PARASITIC DODDER (CUSCUTA SPP.)
A parasitic, annual forb with thread-like yellow to orange stems and no true leaves. The stems adhere to a host plant and coil around the foliage, sometimes forming dense mats. Suckers produced from the stems penetrate the host and extract food from it. Clusters of tiny white or cream flowers produce rounded seed pods, each containing 1-4 tiny, rough seeds.
Habitat and ecology
Dodder prefers mid-elevation habitats in the dry interior of BC, and low-elevation coastal areas. It proliferates in cultivated crops.
Vegetable and forage crops are often attacked by dodder, reducing vigor and quality. Dodder is an alternate host to viral diseases that affect vegetables. Dodder stems can become entangled in equipment. Native species are also affected by dodder, particularly the sunflower and goosefoot families.
It is essential to treat new infestations before they become established. Plants can be hand pulled and burned before seeds ripen. Burning infested patches of fields can also be effective. Tillage will not make a significant difference. Equipment, footwear, and tools should be cleaned before leaving an infested site. Infested hay should not be bought or sold, and if livestock have eaten infested hay, they should be kept in an infested area until the seeds have passed through their system. Herbicides are effective; chlorpropham can be used in alfalfa fields, and non-selective herbicides are recommended for roadside and non-crop situations. Be sure to check with the BC Ministry of Agriculture, Food and Fisheries Crop Production Guides for herbicide recommendations.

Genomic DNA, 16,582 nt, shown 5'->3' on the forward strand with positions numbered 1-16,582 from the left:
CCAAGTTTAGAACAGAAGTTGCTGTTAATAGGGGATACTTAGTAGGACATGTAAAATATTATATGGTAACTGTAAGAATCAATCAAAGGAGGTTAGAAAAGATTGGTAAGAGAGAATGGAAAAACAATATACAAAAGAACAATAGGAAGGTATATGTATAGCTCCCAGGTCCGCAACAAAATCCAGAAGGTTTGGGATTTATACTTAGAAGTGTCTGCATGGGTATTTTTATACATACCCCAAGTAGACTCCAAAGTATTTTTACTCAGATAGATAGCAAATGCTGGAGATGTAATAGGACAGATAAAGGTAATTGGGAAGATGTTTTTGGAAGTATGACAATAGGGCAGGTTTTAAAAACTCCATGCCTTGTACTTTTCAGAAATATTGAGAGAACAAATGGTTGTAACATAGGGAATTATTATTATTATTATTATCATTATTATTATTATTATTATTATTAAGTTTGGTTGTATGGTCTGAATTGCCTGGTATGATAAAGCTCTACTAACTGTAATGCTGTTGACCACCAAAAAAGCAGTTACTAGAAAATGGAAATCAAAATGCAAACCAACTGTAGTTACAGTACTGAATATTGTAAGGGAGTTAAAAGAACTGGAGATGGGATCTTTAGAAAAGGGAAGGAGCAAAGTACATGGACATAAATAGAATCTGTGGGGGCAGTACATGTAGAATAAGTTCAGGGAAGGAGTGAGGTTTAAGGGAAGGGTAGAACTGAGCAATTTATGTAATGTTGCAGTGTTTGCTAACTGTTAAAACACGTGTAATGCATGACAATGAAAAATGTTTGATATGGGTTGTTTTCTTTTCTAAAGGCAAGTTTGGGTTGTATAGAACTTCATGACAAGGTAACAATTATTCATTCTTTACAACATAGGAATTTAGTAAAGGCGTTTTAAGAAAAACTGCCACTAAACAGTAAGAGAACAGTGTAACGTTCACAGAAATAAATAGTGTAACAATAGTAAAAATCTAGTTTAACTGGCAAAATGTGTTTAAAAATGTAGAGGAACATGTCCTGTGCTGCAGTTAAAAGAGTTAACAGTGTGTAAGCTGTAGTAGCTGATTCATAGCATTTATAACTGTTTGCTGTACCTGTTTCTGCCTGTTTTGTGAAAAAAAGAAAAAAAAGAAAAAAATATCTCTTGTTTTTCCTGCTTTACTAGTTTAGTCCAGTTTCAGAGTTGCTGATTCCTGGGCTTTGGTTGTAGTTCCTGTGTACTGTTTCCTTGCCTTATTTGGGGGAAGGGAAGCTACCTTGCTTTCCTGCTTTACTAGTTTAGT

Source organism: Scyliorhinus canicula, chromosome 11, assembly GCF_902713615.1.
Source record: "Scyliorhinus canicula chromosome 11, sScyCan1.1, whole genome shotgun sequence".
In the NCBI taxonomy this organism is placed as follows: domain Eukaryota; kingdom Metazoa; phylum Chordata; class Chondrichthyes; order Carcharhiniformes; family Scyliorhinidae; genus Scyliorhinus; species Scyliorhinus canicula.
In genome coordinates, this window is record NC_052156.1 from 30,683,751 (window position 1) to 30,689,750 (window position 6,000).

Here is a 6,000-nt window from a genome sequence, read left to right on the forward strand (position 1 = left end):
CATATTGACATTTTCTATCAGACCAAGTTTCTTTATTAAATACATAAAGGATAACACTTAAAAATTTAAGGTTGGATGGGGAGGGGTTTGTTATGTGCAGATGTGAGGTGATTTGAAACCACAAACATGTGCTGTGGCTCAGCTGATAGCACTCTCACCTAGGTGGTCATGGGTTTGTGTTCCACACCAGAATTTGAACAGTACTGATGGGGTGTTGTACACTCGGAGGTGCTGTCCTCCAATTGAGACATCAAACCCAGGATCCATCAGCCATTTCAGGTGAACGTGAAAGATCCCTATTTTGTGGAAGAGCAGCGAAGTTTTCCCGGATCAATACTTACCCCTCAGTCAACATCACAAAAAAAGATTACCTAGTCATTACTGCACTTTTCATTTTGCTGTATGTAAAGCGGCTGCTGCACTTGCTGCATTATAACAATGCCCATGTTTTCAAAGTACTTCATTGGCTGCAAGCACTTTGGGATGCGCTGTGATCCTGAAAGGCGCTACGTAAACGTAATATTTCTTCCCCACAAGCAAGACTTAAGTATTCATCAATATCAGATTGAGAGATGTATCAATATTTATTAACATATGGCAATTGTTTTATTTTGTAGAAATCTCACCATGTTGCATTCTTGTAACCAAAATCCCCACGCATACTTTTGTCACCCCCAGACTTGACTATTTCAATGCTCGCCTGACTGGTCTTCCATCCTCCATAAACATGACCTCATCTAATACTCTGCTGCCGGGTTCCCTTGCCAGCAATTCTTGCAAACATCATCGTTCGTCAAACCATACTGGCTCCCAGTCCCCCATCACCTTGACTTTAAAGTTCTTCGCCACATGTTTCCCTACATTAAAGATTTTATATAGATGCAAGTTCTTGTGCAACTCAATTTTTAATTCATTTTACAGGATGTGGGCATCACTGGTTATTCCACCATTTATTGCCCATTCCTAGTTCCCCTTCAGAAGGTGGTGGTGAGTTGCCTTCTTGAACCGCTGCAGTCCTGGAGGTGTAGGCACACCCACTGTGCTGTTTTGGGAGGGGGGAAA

Province of British Columbia. 2002. Guide to Weeds in British Columbia.
Photo reference: Charles T. Bryson, USDA Agricultural Research Service, Bugwood.org